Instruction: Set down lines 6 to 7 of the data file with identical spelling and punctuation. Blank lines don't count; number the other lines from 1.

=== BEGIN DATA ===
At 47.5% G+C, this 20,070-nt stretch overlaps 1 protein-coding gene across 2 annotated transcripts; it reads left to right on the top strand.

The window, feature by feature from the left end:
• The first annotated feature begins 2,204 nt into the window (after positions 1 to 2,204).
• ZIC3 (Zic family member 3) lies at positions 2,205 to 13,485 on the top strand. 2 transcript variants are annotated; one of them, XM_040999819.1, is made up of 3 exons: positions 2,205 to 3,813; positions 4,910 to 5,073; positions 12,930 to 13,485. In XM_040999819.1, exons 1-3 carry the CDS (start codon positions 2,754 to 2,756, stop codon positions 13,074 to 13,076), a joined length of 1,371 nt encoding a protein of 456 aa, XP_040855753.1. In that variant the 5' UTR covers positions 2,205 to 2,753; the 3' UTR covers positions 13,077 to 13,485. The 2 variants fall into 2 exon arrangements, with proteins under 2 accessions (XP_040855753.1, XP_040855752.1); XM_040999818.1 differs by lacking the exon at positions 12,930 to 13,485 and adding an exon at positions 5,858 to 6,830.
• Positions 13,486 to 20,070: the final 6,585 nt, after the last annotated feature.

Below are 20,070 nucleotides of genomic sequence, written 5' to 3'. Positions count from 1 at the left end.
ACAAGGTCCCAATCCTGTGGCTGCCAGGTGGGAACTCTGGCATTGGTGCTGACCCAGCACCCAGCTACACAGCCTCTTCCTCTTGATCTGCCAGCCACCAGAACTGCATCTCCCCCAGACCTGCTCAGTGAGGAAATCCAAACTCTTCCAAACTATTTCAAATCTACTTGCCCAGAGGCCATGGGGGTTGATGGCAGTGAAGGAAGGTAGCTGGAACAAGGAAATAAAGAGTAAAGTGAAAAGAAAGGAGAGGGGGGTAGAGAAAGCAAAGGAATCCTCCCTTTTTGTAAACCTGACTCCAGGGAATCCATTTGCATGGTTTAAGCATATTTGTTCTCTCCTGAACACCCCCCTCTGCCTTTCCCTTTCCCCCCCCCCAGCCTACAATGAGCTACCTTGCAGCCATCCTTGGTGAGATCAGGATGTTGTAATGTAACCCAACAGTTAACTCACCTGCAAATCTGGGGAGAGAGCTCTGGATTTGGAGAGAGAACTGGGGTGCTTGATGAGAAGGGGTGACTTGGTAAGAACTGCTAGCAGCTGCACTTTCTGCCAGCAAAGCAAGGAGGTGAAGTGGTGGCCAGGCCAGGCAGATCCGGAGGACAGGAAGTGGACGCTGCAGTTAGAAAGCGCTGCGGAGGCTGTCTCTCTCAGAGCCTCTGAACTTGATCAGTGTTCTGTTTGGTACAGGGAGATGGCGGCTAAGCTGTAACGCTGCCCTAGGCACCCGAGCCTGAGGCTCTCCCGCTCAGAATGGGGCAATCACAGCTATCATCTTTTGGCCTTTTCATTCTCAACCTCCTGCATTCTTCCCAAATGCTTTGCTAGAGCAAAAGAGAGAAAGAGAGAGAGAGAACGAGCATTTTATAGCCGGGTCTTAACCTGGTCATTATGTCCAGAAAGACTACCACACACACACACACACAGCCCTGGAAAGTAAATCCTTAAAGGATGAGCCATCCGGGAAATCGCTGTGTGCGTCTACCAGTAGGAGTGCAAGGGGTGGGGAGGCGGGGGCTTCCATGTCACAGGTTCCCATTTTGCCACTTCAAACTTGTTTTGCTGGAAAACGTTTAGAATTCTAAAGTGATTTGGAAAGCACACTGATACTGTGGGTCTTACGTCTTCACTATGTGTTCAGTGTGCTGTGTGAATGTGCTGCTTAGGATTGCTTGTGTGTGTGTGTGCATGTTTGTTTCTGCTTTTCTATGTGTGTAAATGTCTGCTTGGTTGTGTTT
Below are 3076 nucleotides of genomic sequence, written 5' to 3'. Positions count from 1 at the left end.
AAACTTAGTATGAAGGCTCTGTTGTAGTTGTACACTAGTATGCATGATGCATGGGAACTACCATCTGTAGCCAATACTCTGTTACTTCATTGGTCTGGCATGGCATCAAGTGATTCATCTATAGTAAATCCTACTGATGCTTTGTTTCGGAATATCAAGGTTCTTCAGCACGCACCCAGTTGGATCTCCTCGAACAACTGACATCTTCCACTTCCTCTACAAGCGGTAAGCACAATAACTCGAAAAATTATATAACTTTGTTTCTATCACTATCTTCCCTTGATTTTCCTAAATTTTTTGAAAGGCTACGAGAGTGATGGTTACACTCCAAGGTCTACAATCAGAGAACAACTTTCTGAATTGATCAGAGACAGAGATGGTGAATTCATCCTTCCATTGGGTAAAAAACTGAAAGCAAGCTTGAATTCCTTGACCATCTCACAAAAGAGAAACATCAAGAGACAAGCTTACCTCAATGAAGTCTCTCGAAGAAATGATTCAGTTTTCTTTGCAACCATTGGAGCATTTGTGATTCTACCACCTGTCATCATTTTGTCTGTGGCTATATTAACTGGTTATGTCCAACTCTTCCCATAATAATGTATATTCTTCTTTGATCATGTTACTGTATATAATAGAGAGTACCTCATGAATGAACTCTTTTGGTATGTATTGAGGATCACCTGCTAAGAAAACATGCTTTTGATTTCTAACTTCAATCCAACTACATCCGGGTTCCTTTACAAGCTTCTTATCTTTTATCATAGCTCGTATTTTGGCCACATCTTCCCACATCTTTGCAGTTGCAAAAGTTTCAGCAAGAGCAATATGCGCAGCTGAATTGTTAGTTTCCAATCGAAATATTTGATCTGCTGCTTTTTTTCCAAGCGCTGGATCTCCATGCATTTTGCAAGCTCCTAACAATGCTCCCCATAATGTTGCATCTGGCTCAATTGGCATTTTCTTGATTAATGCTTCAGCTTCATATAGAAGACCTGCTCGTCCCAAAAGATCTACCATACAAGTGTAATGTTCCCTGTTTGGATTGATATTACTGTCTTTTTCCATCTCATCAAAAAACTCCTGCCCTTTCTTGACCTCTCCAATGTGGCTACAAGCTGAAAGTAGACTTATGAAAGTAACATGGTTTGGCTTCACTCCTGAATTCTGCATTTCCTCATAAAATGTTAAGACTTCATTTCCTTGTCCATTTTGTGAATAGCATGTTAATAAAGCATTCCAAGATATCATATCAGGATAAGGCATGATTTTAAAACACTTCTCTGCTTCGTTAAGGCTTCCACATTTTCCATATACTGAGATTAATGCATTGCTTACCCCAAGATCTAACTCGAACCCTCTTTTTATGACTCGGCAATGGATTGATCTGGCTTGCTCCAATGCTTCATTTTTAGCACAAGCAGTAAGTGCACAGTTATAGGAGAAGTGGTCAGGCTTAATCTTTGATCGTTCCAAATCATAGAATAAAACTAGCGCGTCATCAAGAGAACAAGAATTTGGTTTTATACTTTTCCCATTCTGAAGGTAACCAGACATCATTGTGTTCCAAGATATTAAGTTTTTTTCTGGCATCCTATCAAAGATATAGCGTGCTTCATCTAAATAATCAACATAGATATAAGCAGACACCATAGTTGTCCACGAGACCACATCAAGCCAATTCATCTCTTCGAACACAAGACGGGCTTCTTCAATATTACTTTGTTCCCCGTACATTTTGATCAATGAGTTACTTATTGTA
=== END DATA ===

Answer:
Below are 20,070 nucleotides of genomic sequence, written 5' to 3'. Positions count from 1 at the left end.
ACAAGGTCCCAATCCTGTGGCTGCCAGGTGGGAACTCTGGCATTGGTGCTGACCCAGCACCCAGCTACACAGCCTCTTCCTCTTGATCTGCCAGCCACCAGAACTGCATCTCCCCCAGACCTGCTCAGTGAGGAAATCCAAACTCTTCCAAACTATTTCAAATCTACTTGCCCAGAGGCCATGGGGGTTGATGGCAGTGAAGGAAGGTAGCTGGAACAAGGAAATAAAGAGTAAAGTGAAAAGAAAGGAGAGGGGGGTAGAGAAAGCAAAGGAATCCTCCCTTTTTGTAAACCTGACTCCAGGGAATCCATTTGCATGGTTTAAGCATATTTGTTCTCTCCTGAACACCCCCCTCTGCCTTTCCCTTTCCCCCCCCCCAGCCTACAATGAGCTACCTTGCAGCCATCCTTGGTGAGATCAGGATGTTGTAATGTAACCCAACAGTTAACTCACCTGCAAATCTGGGGAGAGAGCTCTGGATTTGGAGAGAGAACTGGGGTGCTTGATGAGAAGGGGTGACTTGGTAAGAACTGCTAGCAGCTGCACTTTCTGCCAGCAAAGCAAGGAGGTGAAGTGGTGGCCAGGCCAGGCAGATCCGGAGGACAGGAAGTGGACGCTGCAGTTAGAAAGCGCTGCGGAGGCTGTCTCTCTCAGAGCCTCTGAACTTGATCAGTGTTCTGTTTGGTACAGGGAGATGGCGGCTAAGCTGTAACGCTGCCCTAGGCACCCGAGCCTGAGGCTCTCCCGCTCAGAATGGGGCAATCACAGCTATCATCTTTTGGCCTTTTCATTCTCAACCTCCTGCATTCTTCCCAAATGCTTTGCTAGAGCAAAAGAGAGAAAGAGAGAGAGAGAACGAGCATTTTATAGCCGGGTCTTAACCTGGTCATTATGTCCAGAAAGACTACCACACACACACACACACAGCCCTGGAAAGTAAATCCTTAAAGGATGAGCCATCCGGGAAATCGCTGTGTGCGTCTACCAGTAGGAGTGCAAGGGGTGGGGAGGCGGGGGCTTCCATGTCACAGGTTCCCATTTTGCCACTTCAAACTTGTTTTGCTGGAAAACGTTTAGAATTCTAAAGTGATTTGGAAAGCACACTGATACTGTGGGTCTTACGTCTTCACTATGTGTTCAGTGTGCTGTGTGAATGTGCTGCTTAGGATTGCTTGTGTGTGTGTGTGCATGTTTGTTTCTGCTTTTCTATGTGTGTAAATGTCTGCTTGGTTGTGTTT